Monday, November 18, 2013

Homestead Chore Rotation and Relief

     Chores are abundant on the homestead, but the workers are few. Depending on the size of your family and the age range of the children, the workload can seem ominous. Our family had a system for getting things done, sharing the load, and allowing for rest.
     When our homestead was new and our children school age, our chores rotated on a two week basis. This offered each family member opportunity to learn the various needs of each animal and garden plot. In the barn, rabbits, large stock (horse, cow, donkey), small herd (goats/dog), and poultry were assigned a family member. They had to learn the needs of that stall: water/feed requirements, stall upkeep, hoof/health care and be prepared for emergencies such as injury, illness, or birth. The 'odd man out' was in rest mode- preparing the breakfast for those busy with chores.
     To keep things simple, feed bins were labeled for each stall/animal listing how much feed to give and how many times a day. A first aid kit was in the bin as well, with a procedure checklist for minor ailments. Visiting cousins and friends buddied up with one of the kids getting the opportunity to see how things work and to help out if they were interested. During our foster family years, new family members kept the buddy rotation until they felt comfortable or were old enough to take rotation on their own.
     In addition to the barn chores, we have three garden fields: large crop/fruit, kitchen garden/greenhouse, and the herbal/rose garden. Rotations in these gardens followed suit with the barn rotations. Everyone spent time learning propagation, seed starting, weeding, harvesting, and planning the plots.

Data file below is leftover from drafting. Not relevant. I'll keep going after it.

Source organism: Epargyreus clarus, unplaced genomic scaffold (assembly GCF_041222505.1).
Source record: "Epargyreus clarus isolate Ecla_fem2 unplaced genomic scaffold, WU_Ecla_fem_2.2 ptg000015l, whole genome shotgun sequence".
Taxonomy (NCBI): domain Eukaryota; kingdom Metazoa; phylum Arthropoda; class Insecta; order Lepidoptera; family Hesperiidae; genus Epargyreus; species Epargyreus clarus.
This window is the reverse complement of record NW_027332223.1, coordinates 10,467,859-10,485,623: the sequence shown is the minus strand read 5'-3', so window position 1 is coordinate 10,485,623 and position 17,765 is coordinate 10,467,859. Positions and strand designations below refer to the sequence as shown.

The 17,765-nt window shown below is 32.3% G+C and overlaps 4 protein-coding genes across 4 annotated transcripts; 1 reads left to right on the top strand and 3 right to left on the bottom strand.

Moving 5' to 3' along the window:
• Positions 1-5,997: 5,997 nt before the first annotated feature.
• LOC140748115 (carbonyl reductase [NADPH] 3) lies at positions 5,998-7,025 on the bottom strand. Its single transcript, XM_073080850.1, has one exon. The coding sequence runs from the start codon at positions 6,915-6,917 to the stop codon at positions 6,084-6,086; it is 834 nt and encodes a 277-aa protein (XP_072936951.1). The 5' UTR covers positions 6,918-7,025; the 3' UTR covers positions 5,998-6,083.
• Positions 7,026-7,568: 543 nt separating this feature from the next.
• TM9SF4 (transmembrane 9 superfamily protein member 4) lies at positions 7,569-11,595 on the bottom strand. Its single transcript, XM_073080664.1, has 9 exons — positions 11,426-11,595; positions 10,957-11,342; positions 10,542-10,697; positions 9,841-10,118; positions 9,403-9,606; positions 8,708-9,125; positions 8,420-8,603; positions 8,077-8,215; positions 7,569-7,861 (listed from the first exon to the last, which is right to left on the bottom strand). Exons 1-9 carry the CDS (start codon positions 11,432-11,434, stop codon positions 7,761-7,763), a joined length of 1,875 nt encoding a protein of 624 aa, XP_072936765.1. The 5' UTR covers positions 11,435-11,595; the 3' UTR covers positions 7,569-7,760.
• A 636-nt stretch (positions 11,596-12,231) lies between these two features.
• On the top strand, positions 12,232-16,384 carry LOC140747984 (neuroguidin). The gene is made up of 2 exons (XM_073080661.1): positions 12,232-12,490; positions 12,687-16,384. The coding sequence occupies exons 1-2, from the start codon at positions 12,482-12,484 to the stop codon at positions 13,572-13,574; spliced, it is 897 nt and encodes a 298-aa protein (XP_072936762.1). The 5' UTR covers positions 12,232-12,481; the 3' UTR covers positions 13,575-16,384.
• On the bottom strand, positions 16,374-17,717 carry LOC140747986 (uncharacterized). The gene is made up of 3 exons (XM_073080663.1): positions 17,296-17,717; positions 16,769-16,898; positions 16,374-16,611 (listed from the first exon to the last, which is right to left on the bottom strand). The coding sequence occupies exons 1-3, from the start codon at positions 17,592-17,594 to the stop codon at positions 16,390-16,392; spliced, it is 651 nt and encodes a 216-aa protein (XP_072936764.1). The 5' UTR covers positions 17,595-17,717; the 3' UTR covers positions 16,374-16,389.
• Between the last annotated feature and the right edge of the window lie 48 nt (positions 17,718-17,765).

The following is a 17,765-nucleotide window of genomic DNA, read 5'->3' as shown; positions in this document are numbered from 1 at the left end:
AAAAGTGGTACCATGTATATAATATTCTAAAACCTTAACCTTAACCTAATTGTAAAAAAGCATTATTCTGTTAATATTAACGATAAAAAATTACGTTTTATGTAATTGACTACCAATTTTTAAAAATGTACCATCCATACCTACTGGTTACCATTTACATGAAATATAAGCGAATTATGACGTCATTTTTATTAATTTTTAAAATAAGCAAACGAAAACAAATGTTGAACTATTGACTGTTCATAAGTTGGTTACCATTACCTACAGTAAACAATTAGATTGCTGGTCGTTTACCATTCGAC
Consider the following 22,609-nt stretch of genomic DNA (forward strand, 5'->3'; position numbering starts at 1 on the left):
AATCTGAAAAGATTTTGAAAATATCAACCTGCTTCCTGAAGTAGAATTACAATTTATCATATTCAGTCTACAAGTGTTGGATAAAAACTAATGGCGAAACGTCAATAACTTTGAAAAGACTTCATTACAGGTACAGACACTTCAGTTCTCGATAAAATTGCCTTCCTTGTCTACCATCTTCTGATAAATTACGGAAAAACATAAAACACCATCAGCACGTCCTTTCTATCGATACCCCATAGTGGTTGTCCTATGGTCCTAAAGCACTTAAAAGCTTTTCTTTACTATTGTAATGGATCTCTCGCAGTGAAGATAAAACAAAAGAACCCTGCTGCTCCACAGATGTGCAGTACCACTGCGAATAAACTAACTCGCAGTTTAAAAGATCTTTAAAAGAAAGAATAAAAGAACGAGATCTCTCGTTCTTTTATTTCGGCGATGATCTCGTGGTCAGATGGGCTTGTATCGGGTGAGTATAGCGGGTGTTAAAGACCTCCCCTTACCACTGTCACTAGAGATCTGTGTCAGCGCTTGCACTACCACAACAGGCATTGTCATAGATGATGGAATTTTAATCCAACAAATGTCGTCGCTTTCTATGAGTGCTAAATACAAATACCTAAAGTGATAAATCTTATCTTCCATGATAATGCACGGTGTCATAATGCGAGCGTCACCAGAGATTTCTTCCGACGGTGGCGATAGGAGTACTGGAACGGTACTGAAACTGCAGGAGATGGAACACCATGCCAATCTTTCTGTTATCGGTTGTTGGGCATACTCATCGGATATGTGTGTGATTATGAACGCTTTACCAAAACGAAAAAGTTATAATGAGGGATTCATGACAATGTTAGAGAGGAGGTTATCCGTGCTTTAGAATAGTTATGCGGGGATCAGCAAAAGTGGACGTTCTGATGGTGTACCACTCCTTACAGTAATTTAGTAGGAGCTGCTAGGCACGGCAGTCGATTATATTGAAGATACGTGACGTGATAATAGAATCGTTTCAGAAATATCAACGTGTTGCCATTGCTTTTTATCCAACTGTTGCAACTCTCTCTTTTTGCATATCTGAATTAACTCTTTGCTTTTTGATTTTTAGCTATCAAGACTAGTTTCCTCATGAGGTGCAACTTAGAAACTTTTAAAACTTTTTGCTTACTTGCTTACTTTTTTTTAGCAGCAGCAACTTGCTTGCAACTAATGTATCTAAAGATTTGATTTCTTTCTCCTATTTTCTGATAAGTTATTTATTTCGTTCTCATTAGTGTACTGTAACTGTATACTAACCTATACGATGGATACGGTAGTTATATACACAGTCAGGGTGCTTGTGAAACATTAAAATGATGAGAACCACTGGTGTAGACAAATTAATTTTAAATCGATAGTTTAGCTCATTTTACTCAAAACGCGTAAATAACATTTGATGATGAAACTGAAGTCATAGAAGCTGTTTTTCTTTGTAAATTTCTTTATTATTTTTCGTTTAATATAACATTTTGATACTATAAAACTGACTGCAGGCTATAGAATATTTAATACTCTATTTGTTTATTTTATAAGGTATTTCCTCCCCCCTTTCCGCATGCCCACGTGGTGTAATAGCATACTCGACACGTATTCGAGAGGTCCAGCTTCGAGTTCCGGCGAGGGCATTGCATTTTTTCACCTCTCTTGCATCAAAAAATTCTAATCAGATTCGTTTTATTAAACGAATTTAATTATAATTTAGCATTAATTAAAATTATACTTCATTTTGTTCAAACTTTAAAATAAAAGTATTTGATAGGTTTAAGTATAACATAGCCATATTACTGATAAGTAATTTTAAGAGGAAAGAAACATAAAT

Once the children aged up entering those early teen years chores took on a different routine. In their maturing they sought to take ownership of different areas of the homestead honing those skills and refining the plans. That doesn't mean we didn't take turns caring for things, but their was an overseer to each area. As overseer that teen set up feed purchasing, planned for any amendments needing made, bought, sold, bred and planted the areas they were in charge of- life skills easily applied to so many areas of adult life.
     These days there are less hands on deck. Chores are assumed by those home and available. I am overseer of the stalls, coups, and gardens and I do so gladly for I know the precious memories created from years of sharing side by side.



Dicky Bird said...

Teaching children a good work ethic is one of the most important things we need to do as parents! I know so many lazy kids - honestly! My kids can even point them out. Now especially that they are older, they have said - "mom, we are so glad you made us work." Being a good steward includes a good work ethic!

Simply Scaife Family said...

What a wonderful blessing! Thanks for sharing.